Providing Meaningful Opportunities for Socialization for Children with TBI
[Amy Mansue] There are a whole host of issues about socialization and how you can create friends, and as part of our work at the hospital, we actually created— our staff started a program socialization once a month. We call it Friday Night Fever—to give the kids who are either patients with us or had been patients with us a chance to come back and be with other kids like them, because the social stigmas are so difficult. Every Friday, once a month, there's some activity. We had bongo drums last Friday. I was humbled by my lack of ability, apparently. Kids come from all over and have friends that are there, and it gives them that socialization support that's just as important as the clinical expertise, and for some of those kids, that's the only friendships they will have. They host a prom, because again, that's something that sometimes kids don't get to do in their regular schools, and the prom is great fun and really wonderful. That came out of a volunteer effort that our staff saw as a real need, and we've now instituted, and it is really an important part of people's lives. They will tell you just how critical it is— that their kids look forward to that event once a month and it really gives them that socialization that they otherwise would lack.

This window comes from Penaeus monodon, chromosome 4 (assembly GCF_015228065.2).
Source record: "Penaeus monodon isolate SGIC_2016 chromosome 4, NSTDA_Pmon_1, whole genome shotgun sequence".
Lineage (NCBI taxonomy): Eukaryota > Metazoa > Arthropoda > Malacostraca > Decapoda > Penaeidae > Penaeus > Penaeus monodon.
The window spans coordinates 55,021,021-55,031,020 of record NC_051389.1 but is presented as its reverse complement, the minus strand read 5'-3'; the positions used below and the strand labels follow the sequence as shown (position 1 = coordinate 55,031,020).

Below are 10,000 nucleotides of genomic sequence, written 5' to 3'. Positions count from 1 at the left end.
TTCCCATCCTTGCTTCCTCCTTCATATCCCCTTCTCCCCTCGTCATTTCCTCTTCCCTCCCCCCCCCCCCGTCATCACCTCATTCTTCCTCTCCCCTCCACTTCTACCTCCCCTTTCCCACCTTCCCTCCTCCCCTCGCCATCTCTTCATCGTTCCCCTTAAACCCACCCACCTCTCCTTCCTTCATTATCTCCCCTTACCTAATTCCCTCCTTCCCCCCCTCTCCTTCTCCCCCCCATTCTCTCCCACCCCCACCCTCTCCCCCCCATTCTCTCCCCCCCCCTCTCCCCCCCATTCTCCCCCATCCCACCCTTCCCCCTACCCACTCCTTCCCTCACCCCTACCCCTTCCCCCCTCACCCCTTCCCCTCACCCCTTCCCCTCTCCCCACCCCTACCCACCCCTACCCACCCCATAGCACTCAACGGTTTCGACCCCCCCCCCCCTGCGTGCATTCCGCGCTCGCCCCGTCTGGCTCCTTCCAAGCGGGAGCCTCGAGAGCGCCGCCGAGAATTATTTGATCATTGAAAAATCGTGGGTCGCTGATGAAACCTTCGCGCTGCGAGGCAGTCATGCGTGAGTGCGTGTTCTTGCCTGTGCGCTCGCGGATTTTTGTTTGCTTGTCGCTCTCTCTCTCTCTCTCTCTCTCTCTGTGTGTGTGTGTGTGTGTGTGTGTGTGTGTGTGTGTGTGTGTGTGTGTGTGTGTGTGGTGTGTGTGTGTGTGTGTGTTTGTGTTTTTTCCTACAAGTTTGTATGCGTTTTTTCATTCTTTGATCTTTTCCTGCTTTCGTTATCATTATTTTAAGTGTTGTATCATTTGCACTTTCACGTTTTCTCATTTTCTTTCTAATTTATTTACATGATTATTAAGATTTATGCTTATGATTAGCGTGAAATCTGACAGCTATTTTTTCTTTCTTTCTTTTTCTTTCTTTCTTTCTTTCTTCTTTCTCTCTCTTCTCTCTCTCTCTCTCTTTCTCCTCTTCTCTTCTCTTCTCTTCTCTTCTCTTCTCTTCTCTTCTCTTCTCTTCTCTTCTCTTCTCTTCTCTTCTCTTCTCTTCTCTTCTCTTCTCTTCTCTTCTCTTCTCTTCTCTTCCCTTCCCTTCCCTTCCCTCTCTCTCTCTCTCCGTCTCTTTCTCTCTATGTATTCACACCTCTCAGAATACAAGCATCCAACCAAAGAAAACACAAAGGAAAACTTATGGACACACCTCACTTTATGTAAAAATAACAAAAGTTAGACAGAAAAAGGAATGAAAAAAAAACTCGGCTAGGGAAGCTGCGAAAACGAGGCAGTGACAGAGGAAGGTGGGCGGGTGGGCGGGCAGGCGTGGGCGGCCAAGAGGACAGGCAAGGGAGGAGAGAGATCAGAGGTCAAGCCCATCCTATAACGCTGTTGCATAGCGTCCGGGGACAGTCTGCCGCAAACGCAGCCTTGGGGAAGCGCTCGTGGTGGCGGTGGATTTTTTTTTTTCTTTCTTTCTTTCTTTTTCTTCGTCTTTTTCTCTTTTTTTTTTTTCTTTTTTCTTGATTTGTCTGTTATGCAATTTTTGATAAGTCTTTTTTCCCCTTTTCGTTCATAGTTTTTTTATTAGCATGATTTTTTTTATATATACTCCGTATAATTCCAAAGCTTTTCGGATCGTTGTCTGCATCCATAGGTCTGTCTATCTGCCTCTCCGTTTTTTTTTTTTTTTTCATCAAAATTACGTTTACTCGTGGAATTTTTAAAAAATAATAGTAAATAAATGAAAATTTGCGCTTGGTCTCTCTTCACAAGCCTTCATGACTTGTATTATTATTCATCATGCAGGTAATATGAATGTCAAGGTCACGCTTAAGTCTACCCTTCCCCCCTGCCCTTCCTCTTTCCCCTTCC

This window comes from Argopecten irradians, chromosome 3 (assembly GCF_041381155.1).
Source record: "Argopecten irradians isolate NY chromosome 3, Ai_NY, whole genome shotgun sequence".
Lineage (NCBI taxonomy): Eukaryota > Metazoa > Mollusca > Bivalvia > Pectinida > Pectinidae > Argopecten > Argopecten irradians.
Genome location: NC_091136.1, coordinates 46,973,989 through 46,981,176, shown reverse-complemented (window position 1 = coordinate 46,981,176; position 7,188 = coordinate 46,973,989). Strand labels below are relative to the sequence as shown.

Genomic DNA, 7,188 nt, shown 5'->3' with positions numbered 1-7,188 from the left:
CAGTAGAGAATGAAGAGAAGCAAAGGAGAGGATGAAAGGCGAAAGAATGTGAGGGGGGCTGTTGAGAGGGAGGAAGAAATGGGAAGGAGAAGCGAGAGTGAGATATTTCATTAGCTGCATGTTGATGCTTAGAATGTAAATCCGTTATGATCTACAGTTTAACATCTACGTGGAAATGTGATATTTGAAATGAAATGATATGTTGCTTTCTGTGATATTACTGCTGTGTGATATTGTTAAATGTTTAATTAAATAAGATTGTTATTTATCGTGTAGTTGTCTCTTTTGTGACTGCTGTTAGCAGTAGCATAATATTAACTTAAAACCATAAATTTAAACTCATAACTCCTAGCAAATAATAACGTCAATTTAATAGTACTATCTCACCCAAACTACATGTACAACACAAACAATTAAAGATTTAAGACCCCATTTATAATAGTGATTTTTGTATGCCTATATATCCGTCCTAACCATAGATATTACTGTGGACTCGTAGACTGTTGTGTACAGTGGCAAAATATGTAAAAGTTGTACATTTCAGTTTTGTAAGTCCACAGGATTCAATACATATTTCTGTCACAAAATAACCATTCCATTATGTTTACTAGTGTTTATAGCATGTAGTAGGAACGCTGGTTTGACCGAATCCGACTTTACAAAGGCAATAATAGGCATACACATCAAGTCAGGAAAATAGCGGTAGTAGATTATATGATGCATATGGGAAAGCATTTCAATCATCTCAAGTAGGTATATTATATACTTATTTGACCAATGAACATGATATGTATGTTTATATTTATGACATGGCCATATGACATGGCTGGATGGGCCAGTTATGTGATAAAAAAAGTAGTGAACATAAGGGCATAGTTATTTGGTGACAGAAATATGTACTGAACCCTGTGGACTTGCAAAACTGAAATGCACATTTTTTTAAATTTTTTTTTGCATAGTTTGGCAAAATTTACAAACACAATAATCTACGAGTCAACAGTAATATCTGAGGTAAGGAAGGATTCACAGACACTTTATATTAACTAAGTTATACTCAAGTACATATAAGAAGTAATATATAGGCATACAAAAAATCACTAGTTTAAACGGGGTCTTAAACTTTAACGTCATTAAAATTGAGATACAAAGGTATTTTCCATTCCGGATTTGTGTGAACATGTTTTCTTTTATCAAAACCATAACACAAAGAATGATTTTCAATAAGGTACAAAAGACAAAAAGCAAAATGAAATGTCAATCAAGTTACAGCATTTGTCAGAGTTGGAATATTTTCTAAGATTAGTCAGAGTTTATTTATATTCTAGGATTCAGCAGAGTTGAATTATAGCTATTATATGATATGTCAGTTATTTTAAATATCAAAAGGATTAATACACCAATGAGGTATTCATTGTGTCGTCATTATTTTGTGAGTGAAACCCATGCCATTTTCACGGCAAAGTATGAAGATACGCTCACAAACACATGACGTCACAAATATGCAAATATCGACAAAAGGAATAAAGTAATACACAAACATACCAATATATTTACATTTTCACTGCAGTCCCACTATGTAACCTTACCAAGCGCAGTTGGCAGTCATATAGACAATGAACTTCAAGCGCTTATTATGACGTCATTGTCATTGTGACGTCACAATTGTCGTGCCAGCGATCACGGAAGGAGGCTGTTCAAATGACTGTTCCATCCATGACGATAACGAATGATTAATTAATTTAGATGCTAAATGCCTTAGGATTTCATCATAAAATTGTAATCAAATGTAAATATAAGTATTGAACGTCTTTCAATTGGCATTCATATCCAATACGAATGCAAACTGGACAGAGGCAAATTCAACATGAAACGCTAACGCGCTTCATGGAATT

"Opportunities for meaningful and fun socialization for kids with TBI are as important as any of the medical or rehab therapies they receive," explains Hospital Executive Amy Mansue.
Posted on BrainLine August 8, 2013.
Produced by Sharon Ladin, Justin Rhodes, and Erica Queen, BrainLine.